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Children who have been sexually abused do not all respond the same way, but it is important to understand that they will be affected by what happened. Children are resilient, and they can recover from being sexually abused. But you must help them. As an adult in the life of a child who has been sexually abused, you can take steps to strengthen your child’s trust and ensure they receive the care they deserve.
Children may not fully understand what has happened to them. They may not even realize they have been sexually abused until they become adults. Some children may be ready to talk about the abuse right away, while others may need to move much more slowly. With help from supportive caregivers and from counselors who specialize in caring for sexually abused children, a child can begin the recovery process.
Children who have been sexually abused are at a much greater risk of post-traumatic stress another anxiety symptoms, as well as depression and suicide attempts later in life. As a parent or caregiver, you have the power to make the difference. There are specific steps you can take to help your child recover so they can have a successful life in the aftermath of sexual abuse.
Children are never to blame for what happened. However, children often feel that they are to blame for the sexual abuse that occurred. They may feel responsible for the abuse as well as for causing the pain their loved ones feel when the sexual abuse has been uncovered. If families are split apart because of the abuse, the child may feel even more guilt. We know that approximately 34% of perpetrators of child sexual abuse were family members of the child. Continually reiterate to your child that this was not their fault.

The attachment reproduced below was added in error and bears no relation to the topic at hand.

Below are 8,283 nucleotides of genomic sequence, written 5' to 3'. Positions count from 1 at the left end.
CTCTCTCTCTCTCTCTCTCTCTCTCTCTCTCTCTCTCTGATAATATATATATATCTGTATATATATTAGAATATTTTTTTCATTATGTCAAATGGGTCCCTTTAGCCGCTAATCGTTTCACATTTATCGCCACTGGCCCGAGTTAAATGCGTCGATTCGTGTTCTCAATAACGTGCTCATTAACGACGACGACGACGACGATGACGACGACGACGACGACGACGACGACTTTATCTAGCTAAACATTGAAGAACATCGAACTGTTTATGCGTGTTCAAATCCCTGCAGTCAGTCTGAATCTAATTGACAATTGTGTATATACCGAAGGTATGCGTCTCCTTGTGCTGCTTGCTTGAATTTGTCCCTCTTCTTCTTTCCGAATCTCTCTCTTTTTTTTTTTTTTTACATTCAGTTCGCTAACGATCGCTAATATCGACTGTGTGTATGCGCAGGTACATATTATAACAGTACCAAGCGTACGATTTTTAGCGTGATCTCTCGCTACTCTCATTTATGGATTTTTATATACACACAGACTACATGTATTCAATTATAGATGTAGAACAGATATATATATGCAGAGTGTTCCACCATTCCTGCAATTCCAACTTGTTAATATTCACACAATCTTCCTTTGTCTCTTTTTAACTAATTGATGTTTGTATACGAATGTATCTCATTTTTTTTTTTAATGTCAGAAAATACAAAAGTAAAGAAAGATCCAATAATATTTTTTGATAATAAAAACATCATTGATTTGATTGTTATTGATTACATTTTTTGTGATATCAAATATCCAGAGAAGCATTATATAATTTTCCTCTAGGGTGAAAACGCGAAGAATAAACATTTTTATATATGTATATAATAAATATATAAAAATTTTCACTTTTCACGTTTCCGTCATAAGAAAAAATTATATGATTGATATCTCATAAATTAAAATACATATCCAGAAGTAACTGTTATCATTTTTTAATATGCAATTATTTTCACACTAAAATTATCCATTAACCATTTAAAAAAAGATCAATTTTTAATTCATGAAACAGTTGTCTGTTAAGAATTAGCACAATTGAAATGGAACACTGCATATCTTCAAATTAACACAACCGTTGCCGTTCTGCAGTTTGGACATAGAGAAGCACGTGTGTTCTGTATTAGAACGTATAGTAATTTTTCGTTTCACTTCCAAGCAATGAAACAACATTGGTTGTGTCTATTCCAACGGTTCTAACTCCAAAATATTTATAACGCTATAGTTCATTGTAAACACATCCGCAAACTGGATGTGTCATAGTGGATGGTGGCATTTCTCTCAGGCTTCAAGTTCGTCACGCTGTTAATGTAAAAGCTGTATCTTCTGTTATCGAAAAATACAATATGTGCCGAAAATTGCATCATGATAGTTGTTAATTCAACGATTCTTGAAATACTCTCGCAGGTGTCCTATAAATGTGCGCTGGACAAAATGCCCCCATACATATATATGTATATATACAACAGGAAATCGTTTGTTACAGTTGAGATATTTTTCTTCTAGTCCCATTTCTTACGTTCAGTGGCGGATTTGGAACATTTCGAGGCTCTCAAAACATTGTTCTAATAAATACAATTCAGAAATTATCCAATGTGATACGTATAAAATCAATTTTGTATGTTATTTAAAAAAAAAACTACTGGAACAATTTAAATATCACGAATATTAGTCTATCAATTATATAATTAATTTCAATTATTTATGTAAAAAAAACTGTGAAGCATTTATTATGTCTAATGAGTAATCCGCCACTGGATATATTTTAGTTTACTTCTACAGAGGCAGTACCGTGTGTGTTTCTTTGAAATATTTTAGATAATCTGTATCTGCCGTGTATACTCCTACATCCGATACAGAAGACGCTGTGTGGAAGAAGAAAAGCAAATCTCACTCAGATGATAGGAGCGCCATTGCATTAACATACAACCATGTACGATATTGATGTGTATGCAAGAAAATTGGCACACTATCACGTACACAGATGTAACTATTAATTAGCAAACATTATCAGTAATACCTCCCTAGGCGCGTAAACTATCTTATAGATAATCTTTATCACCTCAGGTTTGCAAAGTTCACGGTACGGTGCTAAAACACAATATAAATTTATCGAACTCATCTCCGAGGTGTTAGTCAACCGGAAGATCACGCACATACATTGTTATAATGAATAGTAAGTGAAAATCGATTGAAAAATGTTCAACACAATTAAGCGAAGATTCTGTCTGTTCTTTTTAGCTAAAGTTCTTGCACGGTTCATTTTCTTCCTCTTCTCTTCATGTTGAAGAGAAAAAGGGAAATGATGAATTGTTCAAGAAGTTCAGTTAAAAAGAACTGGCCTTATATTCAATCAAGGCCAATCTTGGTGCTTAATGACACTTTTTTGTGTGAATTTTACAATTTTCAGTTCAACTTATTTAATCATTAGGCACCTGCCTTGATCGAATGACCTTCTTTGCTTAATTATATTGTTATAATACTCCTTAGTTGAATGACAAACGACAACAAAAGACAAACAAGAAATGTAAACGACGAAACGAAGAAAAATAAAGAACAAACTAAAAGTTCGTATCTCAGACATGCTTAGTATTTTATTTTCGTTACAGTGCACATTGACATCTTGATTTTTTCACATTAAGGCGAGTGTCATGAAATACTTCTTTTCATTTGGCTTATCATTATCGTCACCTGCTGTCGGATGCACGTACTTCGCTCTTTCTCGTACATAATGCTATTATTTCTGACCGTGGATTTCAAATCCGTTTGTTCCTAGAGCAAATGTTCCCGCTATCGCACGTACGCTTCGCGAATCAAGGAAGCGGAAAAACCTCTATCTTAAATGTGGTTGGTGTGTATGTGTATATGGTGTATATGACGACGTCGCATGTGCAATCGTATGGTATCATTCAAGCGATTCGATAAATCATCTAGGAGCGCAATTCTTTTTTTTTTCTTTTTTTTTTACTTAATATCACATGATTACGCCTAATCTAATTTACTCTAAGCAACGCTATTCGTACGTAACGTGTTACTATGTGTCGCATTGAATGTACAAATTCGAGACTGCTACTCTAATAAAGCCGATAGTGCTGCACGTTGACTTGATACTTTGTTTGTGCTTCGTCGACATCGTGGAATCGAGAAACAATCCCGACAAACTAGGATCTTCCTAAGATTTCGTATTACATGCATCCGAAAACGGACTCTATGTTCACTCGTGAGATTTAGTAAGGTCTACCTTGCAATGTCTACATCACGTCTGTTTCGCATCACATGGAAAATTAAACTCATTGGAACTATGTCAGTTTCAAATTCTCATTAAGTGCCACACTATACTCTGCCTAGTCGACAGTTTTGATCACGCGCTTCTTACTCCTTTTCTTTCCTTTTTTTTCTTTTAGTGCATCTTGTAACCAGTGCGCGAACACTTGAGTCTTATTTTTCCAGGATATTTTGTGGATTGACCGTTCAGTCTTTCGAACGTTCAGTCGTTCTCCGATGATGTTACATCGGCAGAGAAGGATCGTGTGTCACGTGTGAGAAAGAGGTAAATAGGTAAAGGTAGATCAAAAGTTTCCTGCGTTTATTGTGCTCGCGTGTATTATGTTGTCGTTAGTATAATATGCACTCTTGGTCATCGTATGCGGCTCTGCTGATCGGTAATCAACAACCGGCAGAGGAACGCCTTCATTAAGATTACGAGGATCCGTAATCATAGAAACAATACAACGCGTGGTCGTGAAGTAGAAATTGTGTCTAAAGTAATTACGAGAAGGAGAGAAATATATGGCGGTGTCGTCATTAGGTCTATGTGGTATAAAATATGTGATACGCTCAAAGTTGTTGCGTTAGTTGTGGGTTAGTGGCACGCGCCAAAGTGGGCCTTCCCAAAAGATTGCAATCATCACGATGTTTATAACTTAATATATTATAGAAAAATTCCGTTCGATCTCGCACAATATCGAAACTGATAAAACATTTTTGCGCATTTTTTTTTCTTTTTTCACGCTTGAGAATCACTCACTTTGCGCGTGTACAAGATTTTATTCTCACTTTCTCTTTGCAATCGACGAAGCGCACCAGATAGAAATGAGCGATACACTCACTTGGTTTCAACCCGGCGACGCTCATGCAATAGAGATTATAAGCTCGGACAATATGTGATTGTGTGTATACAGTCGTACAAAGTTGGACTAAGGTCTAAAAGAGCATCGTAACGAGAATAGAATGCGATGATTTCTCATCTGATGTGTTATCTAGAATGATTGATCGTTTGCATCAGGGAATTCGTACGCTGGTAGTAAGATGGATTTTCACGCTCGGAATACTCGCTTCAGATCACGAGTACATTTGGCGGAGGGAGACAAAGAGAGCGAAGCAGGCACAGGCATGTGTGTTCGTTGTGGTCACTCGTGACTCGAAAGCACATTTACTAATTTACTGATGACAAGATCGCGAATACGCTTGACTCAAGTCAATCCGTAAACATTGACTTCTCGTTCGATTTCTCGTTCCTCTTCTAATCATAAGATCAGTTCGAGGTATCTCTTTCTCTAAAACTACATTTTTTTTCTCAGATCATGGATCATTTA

Sexual abuse can destroy a child’s trust in adults. Your child needs to know that you believe in their story. They need to know they can trust and count on you to be there for them. When you acknowledge that they have been harmed, and when you get your child help, you are taking the necessary steps to protect them and help your child re-establish a sense of trust.
Your child needs to know that you are committed to taking steps to protect them at all times. This can be an incredibly difficult time for an adult as well, and you cannot be with your child every moment. However, if your child sees that you are taking steps to protect them and that you will intervene on their behalf, they are learning that they have someone who cares in their life.
You should seek treatment from counselors who are trained to help children who have been victims of sexual abuse. If your child is showing signs of emotional distress, they need to be seen by a specialist who will offer a safe space for them to tell their story. These counselors can also offer guidance and support to you as you move forward in your journey protecting a child who has been the victim of abuse.